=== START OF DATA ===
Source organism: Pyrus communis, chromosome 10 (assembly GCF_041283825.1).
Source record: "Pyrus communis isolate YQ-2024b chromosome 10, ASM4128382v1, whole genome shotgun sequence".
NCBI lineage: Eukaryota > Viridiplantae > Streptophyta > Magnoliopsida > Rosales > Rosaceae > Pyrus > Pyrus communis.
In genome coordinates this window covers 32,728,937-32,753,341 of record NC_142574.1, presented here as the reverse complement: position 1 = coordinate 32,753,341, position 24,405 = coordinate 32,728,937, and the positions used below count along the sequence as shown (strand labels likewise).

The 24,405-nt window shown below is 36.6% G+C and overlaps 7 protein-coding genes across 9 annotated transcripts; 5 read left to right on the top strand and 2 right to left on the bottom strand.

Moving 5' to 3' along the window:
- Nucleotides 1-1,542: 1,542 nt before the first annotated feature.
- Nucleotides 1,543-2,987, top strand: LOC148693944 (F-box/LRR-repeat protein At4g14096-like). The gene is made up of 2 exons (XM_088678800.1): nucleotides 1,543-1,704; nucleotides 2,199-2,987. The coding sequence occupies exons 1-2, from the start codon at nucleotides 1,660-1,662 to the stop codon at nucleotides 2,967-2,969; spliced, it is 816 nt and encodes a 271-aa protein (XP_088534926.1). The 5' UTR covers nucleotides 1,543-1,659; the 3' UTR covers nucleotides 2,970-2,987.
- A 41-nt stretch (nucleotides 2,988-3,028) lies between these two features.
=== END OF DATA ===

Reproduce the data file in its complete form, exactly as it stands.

Source organism: Pyrus communis, chromosome 10 (assembly GCF_041283825.1).
Source record: "Pyrus communis isolate YQ-2024b chromosome 10, ASM4128382v1, whole genome shotgun sequence".
NCBI lineage: Eukaryota > Viridiplantae > Streptophyta > Magnoliopsida > Rosales > Rosaceae > Pyrus > Pyrus communis.
In genome coordinates this window covers 32,728,937-32,753,341 of record NC_142574.1, presented here as the reverse complement: position 1 = coordinate 32,753,341, position 24,405 = coordinate 32,728,937, and the positions used below count along the sequence as shown (strand labels likewise).

The 24,405-nt window shown below is 36.6% G+C and overlaps 7 protein-coding genes across 9 annotated transcripts; 5 read left to right on the top strand and 2 right to left on the bottom strand.

Moving 5' to 3' along the window:
- Nucleotides 1-1,542: 1,542 nt before the first annotated feature.
- Nucleotides 1,543-2,987, top strand: LOC148693944 (F-box/LRR-repeat protein At4g14096-like). The gene is made up of 2 exons (XM_088678800.1): nucleotides 1,543-1,704; nucleotides 2,199-2,987. The coding sequence occupies exons 1-2, from the start codon at nucleotides 1,660-1,662 to the stop codon at nucleotides 2,967-2,969; spliced, it is 816 nt and encodes a 271-aa protein (XP_088534926.1). The 5' UTR covers nucleotides 1,543-1,659; the 3' UTR covers nucleotides 2,970-2,987.
- A 41-nt stretch (nucleotides 2,988-3,028) lies between these two features.